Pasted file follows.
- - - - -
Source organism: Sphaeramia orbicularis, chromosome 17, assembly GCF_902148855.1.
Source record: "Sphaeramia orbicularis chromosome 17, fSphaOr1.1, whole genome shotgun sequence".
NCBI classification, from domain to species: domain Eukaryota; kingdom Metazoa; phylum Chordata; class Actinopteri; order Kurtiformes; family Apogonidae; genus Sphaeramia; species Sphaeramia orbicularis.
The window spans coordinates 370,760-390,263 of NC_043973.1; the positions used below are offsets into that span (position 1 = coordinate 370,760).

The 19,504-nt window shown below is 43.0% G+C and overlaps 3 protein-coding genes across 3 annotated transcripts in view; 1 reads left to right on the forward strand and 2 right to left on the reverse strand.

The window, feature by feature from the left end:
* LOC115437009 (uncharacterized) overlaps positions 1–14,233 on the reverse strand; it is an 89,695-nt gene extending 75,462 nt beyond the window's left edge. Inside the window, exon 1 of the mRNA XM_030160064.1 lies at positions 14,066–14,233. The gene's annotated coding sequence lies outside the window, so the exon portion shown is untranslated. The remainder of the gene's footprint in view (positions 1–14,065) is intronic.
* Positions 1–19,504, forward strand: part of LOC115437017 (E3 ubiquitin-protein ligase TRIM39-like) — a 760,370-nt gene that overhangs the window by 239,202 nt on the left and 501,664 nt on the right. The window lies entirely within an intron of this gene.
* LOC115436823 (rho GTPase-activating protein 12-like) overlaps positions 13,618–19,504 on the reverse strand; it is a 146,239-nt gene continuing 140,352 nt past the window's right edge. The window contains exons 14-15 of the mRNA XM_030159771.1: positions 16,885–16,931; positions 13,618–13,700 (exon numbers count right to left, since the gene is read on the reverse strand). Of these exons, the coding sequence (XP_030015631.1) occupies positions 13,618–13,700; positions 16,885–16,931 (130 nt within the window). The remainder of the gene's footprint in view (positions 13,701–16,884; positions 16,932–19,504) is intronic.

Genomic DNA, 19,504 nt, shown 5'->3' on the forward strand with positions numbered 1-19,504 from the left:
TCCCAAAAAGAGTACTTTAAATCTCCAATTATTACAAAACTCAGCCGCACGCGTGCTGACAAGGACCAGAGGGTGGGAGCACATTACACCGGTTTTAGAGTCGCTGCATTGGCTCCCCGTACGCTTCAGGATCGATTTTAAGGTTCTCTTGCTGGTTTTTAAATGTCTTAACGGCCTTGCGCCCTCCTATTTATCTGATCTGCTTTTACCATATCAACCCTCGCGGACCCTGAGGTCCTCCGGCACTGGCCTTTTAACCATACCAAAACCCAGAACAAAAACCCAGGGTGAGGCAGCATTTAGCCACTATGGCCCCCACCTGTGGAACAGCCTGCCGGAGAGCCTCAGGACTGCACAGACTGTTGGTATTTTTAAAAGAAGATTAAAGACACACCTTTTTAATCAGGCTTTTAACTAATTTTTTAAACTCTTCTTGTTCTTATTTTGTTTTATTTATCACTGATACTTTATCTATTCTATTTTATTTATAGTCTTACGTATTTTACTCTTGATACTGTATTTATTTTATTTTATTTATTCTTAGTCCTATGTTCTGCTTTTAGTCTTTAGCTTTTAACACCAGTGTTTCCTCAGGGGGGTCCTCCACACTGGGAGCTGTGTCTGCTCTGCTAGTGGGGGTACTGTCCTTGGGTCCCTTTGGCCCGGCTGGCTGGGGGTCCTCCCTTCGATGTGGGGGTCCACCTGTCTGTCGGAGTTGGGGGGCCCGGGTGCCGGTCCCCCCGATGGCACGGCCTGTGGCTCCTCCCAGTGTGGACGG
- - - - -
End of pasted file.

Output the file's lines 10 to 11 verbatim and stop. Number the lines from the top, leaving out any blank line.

Genomic DNA, 19,504 nt, shown 5'->3' on the forward strand with positions numbered 1-19,504 from the left:
TCCCAAAAAGAGTACTTTAAATCTCCAATTATTACAAAACTCAGCCGCACGCGTGCTGACAAGGACCAGAGGGTGGGAGCACATTACACCGGTTTTAGAGTCGCTGCATTGGCTCCCCGTACGCTTCAGGATCGATTTTAAGGTTCTCTTGCTGGTTTTTAAATGTCTTAACGGCCTTGCGCCCTCCTATTTATCTGATCTGCTTTTACCATATCAACCCTCGCGGACCCTGAGGTCCTCCGGCACTGGCCTTTTAACCATACCAAAACCCAGAACAAAAACCCAGGGTGAGGCAGCATTTAGCCACTATGGCCCCCACCTGTGGAACAGCCTGCCGGAGAGCCTCAGGACTGCACAGACTGTTGGTATTTTTAAAAGAAGATTAAAGACACACCTTTTTAATCAGGCTTTTAACTAATTTTTTAAACTCTTCTTGTTCTTATTTTGTTTTATTTATCACTGATACTTTATCTATTCTATTTTATTTATAGTCTTACGTATTTTACTCTTGATACTGTATTTATTTTATTTTATTTATTCTTAGTCCTATGTTCTGCTTTTAGTCTTTAGCTTTTAACACCAGTGTTTCCTCAGGGGGGTCCTCCACACTGGGAGCTGTGTCTGCTCTGCTAGTGGGGGTACTGTCCTTGGGTCCCTTTGGCCCGGCTGGCTGGGGGTCCTCCCTTCGATGTGGGGGTCCACCTGTCTGTCGGAGTTGGGGGGCCCGGGTGCCGGTCCCCCCGATGGCACGGCCTGTGGCTCCTCCCAGTGTGGACGG